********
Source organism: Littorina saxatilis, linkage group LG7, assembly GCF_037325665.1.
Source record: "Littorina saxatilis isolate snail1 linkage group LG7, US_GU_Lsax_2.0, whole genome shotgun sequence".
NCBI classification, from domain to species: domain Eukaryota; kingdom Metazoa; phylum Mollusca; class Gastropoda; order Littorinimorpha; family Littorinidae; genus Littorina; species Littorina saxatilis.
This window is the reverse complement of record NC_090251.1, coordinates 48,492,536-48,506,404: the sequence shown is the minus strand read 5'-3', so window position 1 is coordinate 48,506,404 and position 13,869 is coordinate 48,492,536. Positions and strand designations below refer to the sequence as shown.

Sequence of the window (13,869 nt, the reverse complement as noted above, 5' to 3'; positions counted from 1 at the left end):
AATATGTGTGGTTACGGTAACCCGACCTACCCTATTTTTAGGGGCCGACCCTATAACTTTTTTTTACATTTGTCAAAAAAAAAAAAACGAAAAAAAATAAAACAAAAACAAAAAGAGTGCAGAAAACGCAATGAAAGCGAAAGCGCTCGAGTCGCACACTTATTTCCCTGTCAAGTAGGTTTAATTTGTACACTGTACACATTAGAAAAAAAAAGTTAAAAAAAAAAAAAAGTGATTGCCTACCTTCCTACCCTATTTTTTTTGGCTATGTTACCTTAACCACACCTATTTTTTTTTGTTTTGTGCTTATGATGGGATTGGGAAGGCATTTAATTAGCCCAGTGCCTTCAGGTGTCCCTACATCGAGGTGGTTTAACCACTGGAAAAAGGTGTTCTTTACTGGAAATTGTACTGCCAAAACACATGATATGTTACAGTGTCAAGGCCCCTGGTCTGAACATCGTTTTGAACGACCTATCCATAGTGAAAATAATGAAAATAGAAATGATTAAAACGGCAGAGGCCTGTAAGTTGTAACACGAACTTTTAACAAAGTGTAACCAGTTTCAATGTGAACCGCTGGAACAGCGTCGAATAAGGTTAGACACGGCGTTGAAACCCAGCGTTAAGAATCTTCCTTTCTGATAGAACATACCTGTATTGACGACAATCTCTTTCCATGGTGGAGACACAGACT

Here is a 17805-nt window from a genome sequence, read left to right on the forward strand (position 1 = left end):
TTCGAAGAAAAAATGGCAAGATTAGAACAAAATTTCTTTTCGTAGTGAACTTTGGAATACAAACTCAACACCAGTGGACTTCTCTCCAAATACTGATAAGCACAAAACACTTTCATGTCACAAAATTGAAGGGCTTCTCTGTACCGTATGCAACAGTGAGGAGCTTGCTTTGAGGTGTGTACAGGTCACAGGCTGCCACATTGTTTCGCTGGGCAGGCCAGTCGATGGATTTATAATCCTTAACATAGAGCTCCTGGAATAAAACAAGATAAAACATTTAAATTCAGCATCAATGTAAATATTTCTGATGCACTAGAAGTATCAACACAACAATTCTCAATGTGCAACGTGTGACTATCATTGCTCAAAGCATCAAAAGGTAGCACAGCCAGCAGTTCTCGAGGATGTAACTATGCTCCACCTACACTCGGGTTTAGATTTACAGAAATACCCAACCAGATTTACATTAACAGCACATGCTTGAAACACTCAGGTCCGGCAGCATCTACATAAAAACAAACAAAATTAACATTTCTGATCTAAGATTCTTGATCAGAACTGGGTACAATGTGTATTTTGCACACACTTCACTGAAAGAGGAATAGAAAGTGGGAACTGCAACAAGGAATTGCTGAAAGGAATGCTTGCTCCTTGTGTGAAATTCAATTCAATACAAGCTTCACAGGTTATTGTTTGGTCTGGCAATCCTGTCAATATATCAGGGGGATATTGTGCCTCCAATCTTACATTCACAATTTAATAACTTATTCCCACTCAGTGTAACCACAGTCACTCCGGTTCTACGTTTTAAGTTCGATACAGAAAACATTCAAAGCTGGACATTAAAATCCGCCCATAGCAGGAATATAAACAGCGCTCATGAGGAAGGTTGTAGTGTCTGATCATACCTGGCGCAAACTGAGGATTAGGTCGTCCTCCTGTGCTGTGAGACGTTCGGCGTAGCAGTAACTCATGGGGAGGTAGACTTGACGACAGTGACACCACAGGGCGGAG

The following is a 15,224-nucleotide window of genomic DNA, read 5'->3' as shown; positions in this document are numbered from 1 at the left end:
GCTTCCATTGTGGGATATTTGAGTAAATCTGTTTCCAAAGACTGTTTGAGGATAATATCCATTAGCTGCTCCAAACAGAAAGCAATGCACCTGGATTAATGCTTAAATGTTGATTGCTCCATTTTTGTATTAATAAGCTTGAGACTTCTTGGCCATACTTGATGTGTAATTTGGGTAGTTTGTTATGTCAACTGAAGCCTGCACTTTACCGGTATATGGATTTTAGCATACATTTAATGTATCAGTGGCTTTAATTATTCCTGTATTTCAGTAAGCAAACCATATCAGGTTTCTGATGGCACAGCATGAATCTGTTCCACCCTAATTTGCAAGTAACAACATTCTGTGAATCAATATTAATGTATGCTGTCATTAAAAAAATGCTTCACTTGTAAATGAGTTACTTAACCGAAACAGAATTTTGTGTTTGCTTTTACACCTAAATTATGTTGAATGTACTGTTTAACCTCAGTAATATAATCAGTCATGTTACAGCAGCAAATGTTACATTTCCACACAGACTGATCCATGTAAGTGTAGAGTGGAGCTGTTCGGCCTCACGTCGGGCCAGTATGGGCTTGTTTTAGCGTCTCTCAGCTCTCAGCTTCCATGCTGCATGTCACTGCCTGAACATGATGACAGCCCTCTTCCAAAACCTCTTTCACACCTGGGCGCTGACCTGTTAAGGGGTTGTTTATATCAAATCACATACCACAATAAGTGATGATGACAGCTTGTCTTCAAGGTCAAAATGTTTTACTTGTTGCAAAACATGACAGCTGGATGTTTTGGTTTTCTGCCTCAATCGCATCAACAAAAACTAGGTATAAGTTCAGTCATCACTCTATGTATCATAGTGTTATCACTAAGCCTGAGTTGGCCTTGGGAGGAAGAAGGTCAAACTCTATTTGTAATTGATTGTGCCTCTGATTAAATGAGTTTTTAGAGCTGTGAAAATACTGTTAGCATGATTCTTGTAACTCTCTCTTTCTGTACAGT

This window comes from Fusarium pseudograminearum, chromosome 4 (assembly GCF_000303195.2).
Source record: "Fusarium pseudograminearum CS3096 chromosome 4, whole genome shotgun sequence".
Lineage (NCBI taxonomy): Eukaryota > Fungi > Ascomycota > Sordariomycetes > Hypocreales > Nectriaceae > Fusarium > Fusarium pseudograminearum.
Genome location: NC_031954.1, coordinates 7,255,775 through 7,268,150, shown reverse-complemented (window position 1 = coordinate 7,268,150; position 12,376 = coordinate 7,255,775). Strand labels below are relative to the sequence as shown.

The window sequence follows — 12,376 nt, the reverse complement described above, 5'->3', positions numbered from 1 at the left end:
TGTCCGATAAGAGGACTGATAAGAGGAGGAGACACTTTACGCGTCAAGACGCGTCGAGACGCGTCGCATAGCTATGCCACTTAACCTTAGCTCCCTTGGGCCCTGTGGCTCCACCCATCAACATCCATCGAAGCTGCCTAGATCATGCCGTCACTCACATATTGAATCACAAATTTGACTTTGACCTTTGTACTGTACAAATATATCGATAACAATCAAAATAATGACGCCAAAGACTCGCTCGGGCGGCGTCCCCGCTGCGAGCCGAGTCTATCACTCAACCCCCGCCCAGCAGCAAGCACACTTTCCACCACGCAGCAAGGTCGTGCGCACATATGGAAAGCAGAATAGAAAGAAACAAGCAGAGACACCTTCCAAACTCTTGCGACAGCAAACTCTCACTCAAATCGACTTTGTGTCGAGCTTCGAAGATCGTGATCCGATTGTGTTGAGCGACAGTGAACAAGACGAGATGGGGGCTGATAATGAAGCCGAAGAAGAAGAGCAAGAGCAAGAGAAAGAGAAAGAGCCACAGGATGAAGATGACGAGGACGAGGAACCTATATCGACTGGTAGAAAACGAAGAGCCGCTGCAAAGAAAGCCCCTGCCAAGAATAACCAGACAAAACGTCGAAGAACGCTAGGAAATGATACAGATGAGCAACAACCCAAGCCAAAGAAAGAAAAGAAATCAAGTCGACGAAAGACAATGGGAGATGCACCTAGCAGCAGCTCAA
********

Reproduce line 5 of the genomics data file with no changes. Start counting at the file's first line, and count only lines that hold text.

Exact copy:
Sequence of the window (13,869 nt, the reverse complement as noted above, 5' to 3'; positions counted from 1 at the left end):